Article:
Bouncing flash and white balance

truephotoga

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I will be shooting in a church with high wooden ceilings and my plan was to bounce flash up. Will this affect my white balance and any recommendations on how to compensate for it? Thanks.
 
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truephotoga

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Ok thanks, I do shoot RAW. Anyone else have experience bouncing flash into a taller wooden ceiling? Will I get enough of the flash bounced back down or will the wood absorb too much of the light?
 

Mach0

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Ok thanks, I do shoot RAW. Anyone else have experience bouncing flash into a taller wooden ceiling? Will I get enough of the flash bounced back down or will the wood absorb too much of the light?
Depends on your camera/ISO/flash. However, you will most likely have a nasty color cast.


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Gary A.

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All depends on how high the ceiling, how irregular the ceiling, how dark the ceiling and how powerful the flash. I'd do some tests and I'd be prepared to attach a bounce attachment to the flash, or use your hand ... if any of the above exceeds a level of acceptability and IQ.
 

AKUK

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If it's dark wood, it will certainly absorb a lot more light than a white ceiling would. As already mentioned, the height might also be a factor. If they are pretty high then the light has to travel from the flash to the ceiling, then bounce back, which means you have to pump a lot more juice out of it due to the inverse square law. This may drain batteries pretty fast, so would suggest using a higher ISO of maybe 2 stops above the native, so you get 4 times the juice from the batteries. For example, if you got 250 shots at full power on ISO 100. You can get 1000 shots at 1/4 power and ISO 400.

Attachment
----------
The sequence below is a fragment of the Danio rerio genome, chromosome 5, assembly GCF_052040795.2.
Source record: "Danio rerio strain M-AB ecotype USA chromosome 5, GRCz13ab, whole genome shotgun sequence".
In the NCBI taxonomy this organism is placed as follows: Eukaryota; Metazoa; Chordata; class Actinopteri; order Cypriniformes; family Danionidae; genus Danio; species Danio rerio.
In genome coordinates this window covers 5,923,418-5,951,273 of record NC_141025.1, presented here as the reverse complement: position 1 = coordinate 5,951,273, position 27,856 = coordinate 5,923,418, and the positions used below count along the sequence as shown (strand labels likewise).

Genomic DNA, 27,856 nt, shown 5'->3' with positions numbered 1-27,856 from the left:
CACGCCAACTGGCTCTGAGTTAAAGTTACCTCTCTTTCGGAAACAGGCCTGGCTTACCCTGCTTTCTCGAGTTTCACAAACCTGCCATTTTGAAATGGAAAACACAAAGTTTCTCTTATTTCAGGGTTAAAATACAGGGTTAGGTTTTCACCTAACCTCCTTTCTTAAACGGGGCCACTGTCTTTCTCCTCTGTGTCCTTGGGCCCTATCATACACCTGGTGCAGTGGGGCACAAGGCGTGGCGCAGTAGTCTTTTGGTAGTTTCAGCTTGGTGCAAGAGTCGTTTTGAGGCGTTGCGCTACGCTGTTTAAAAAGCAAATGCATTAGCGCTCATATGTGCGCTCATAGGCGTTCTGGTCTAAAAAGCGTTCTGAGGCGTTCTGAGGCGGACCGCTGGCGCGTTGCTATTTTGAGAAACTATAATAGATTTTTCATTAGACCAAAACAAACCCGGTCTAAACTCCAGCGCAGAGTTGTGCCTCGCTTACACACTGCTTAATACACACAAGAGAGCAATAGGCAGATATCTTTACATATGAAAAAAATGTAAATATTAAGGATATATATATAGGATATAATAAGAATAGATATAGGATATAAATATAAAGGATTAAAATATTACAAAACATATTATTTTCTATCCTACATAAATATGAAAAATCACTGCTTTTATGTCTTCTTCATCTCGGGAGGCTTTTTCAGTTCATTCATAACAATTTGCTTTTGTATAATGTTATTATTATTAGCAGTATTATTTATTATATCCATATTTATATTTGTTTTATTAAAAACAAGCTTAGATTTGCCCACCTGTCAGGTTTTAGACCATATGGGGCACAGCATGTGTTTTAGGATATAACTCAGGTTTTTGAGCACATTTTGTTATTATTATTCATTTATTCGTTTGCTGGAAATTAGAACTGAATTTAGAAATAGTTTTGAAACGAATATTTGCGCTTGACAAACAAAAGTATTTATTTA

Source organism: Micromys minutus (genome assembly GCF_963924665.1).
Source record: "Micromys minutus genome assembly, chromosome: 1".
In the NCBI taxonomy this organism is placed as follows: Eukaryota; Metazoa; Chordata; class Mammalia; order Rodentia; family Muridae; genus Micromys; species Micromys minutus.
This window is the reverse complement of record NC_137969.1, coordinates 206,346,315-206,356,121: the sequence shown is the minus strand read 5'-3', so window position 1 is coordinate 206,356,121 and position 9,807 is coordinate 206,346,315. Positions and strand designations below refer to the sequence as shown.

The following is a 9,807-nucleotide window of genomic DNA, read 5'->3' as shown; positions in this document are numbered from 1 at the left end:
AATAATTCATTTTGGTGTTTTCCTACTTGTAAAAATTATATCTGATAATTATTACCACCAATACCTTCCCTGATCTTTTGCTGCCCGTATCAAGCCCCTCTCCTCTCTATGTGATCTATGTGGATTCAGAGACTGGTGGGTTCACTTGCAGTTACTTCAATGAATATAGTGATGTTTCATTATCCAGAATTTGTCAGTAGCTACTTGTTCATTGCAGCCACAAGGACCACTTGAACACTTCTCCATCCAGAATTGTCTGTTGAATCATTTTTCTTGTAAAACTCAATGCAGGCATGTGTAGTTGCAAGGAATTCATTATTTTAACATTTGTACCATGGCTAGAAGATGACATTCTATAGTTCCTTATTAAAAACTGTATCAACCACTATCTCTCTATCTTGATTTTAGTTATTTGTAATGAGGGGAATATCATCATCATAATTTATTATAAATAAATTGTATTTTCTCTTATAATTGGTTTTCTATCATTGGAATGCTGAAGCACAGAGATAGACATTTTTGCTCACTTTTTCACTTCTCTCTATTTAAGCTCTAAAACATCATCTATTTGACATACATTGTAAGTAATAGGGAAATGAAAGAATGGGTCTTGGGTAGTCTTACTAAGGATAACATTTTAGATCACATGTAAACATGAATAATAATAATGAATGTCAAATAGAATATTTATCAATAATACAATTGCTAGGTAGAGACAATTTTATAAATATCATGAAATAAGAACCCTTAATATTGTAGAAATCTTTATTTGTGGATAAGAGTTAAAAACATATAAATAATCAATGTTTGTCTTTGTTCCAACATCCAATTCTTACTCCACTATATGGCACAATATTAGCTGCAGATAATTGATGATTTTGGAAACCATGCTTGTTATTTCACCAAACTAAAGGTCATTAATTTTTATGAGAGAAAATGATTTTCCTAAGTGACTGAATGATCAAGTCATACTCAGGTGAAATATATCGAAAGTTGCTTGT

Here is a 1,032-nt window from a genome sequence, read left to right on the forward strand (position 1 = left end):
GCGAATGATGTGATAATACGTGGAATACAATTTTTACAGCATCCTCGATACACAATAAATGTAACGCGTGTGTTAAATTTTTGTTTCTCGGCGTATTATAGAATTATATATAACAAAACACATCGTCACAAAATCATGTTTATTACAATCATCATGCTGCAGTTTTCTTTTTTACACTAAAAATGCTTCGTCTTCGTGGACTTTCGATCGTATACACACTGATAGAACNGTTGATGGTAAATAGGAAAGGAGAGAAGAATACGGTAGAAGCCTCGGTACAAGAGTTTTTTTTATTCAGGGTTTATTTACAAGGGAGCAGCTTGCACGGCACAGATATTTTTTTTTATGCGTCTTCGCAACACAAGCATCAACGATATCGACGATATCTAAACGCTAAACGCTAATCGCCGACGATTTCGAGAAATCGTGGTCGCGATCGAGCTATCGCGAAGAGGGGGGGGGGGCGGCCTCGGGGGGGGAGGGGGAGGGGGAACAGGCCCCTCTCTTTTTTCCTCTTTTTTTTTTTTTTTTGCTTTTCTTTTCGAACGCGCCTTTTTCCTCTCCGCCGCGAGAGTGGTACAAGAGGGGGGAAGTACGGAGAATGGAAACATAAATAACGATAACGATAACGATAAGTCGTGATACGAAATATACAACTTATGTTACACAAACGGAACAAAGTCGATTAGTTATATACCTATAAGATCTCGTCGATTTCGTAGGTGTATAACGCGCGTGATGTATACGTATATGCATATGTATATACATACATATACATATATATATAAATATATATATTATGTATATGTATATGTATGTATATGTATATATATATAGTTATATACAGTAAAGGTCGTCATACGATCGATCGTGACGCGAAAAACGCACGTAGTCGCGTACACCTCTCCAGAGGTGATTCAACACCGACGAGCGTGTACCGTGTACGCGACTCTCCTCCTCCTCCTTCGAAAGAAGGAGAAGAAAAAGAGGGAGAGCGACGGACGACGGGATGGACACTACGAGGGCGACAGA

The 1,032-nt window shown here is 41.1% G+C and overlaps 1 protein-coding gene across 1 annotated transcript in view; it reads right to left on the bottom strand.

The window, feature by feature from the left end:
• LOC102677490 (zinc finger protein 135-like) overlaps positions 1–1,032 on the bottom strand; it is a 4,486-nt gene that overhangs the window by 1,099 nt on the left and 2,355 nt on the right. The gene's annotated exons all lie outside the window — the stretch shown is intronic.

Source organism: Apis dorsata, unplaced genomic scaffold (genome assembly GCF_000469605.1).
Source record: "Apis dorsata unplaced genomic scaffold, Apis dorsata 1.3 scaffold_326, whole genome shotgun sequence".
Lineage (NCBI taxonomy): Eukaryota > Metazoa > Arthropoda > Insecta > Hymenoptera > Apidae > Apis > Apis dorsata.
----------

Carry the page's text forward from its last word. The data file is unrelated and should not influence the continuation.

Also, if there are heavy wooden beams crossing the ceiling, they may act to contain the light somewhat, as happened to me in the past, although the ceiling was very low.
 

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Yes it will affect your white balance and as mentioned you will need more flash power because of the increased distance.
A problem with bounced flash many don't anticipate is the light comes down at a steep angle making peoples eye sockets dark (raccoon eyes).
So a white bounce card is used to direct part of the light from the upward pointed flash forward to provide 'fill' light.

Light from a ceiling that isn't white can pick up a color cast from the ceiling and interfere with the white light from a bounce card creating a hard to edit mixed lighting situation even when editing a Raw file.
 
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truephotoga

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Thanks guys. Yes, there are also wooden cross beams to deal with. I'm thinking to change my strategy now to diffuse the flash and shoot on camera possibly. Not ideal, but I think I will have less color casting to deal with.
 

bratkinson

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All of the above.

When I shoot church events, whether in the sanctuary or in one of the hall areas, mixed lighting causes WB nightmares. I've given up on everything from a grey card to X-rite Color Checker because if the subject or I move more than a foot or two, the WB changes. So does overall lighting in some cases. So, I resort to the old 'find something white in the photo and set WB to that and maybe a little tweaking' methodology. Then, if everyone is more or less stationary for a couple of frames, synchronize the settings from that. Sometimes I can use flash to overpower the inconsistent lighting, but I do so sparingly.